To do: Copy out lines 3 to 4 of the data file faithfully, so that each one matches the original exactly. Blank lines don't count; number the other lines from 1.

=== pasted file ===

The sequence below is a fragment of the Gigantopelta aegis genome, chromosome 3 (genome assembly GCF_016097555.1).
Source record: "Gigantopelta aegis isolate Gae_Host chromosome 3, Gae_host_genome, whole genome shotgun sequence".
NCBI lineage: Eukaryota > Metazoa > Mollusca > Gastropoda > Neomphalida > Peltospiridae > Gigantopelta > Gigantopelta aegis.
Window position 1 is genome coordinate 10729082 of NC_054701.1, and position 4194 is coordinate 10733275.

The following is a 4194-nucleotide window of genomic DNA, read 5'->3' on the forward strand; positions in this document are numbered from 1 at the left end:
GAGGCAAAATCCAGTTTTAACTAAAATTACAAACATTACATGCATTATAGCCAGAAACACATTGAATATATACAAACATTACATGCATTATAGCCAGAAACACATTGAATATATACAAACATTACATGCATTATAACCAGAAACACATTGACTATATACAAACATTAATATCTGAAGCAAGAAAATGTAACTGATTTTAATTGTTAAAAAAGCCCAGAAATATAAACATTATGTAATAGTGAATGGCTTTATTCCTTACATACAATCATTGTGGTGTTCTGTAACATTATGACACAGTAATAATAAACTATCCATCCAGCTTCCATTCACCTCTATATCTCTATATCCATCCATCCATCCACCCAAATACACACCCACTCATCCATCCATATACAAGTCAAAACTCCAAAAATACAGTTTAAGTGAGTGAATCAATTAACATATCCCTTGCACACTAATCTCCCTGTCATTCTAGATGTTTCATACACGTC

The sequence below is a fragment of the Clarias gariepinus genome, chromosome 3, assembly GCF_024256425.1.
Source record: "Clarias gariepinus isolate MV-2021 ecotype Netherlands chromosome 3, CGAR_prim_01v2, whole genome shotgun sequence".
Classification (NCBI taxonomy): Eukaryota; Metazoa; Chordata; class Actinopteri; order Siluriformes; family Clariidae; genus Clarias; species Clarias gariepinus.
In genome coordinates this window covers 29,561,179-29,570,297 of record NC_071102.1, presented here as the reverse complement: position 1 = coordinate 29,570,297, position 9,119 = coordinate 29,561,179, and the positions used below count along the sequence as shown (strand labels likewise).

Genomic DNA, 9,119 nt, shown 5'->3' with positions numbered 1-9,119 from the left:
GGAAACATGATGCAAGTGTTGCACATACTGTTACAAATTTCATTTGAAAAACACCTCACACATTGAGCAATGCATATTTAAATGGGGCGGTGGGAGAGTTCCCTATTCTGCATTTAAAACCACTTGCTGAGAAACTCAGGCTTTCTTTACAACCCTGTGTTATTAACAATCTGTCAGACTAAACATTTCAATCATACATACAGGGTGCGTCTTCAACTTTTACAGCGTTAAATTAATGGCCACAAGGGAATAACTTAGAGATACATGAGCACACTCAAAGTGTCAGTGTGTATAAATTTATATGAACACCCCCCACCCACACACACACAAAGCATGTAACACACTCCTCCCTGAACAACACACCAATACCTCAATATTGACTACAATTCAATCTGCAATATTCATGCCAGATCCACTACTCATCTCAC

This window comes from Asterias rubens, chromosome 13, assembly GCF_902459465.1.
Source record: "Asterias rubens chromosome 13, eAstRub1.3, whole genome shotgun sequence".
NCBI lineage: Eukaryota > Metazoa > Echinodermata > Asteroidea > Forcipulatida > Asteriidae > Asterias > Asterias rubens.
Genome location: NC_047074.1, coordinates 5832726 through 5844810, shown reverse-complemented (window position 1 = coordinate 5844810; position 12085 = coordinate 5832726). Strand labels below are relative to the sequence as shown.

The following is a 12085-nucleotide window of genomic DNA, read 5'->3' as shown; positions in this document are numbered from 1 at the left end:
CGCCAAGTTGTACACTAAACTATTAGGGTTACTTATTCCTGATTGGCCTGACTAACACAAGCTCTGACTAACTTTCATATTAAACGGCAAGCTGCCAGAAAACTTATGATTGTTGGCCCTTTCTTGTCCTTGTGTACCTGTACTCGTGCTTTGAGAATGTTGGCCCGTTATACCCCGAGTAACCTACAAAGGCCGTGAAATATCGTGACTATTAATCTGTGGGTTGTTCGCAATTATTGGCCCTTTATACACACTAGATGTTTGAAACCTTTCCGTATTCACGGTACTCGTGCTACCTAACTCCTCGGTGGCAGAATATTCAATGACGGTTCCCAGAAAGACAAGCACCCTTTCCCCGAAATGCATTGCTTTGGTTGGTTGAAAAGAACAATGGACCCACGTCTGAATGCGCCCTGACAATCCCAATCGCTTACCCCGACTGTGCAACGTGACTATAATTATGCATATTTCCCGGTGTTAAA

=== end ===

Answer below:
NCBI lineage: Eukaryota > Metazoa > Mollusca > Gastropoda > Neomphalida > Peltospiridae > Gigantopelta > Gigantopelta aegis.
Window position 1 is genome coordinate 10729082 of NC_054701.1, and position 4194 is coordinate 10733275.